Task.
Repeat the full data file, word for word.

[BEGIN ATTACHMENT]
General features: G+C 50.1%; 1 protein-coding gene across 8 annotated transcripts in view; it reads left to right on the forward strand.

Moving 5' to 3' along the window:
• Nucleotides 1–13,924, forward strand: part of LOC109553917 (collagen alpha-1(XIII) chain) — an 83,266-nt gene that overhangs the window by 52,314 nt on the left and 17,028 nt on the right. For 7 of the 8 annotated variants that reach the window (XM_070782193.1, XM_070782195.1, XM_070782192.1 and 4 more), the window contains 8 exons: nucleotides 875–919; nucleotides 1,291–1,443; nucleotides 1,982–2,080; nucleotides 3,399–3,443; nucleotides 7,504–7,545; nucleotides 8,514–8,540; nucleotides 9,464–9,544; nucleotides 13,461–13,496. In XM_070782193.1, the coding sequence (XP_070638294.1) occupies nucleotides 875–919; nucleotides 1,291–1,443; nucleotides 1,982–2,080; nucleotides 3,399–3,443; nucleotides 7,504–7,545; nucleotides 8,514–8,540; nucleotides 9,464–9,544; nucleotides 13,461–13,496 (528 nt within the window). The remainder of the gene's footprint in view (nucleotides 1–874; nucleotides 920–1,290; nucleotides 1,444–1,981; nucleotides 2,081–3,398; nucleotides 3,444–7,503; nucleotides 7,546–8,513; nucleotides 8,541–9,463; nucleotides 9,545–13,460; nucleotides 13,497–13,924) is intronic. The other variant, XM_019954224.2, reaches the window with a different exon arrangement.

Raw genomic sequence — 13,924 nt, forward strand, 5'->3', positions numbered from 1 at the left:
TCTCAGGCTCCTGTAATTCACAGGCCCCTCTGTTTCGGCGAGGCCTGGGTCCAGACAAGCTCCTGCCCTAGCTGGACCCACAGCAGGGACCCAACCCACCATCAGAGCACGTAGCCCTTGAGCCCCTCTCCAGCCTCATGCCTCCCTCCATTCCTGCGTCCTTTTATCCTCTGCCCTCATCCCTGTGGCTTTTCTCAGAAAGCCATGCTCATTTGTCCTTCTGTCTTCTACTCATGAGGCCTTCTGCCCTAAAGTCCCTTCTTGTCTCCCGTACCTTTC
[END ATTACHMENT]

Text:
General features: G+C 50.1%; 1 protein-coding gene across 8 annotated transcripts in view; it reads left to right on the forward strand.

Moving 5' to 3' along the window:
• Nucleotides 1–13,924, forward strand: part of LOC109553917 (collagen alpha-1(XIII) chain) — an 83,266-nt gene that overhangs the window by 52,314 nt on the left and 17,028 nt on the right. For 7 of the 8 annotated variants that reach the window (XM_070782193.1, XM_070782195.1, XM_070782192.1 and 4 more), the window contains 8 exons: nucleotides 875–919; nucleotides 1,291–1,443; nucleotides 1,982–2,080; nucleotides 3,399–3,443; nucleotides 7,504–7,545; nucleotides 8,514–8,540; nucleotides 9,464–9,544; nucleotides 13,461–13,496. In XM_070782193.1, the coding sequence (XP_070638294.1) occupies nucleotides 875–919; nucleotides 1,291–1,443; nucleotides 1,982–2,080; nucleotides 3,399–3,443; nucleotides 7,504–7,545; nucleotides 8,514–8,540; nucleotides 9,464–9,544; nucleotides 13,461–13,496 (528 nt within the window). The remainder of the gene's footprint in view (nucleotides 1–874; nucleotides 920–1,290; nucleotides 1,444–1,981; nucleotides 2,081–3,398; nucleotides 3,444–7,503; nucleotides 7,546–8,513; nucleotides 8,541–9,463; nucleotides 9,545–13,460; nucleotides 13,497–13,924) is intronic. The other variant, XM_019954224.2, reaches the window with a different exon arrangement.

Raw genomic sequence — 13,924 nt, forward strand, 5'->3', positions numbered from 1 at the left:
TCTCAGGCTCCTGTAATTCACAGGCCCCTCTGTTTCGGCGAGGCCTGGGTCCAGACAAGCTCCTGCCCTAGCTGGACCCACAGCAGGGACCCAACCCACCATCAGAGCACGTAGCCCTTGAGCCCCTCTCCAGCCTCATGCCTCCCTCCATTCCTGCGTCCTTTTATCCTCTGCCCTCATCCCTGTGGCTTTTCTCAGAAAGCCATGCTCATTTGTCCTTCTGTCTTCTACTCATGAGGCCTTCTGCCCTAAAGTCCCTTCTTGTCTCCCGTACCTTTC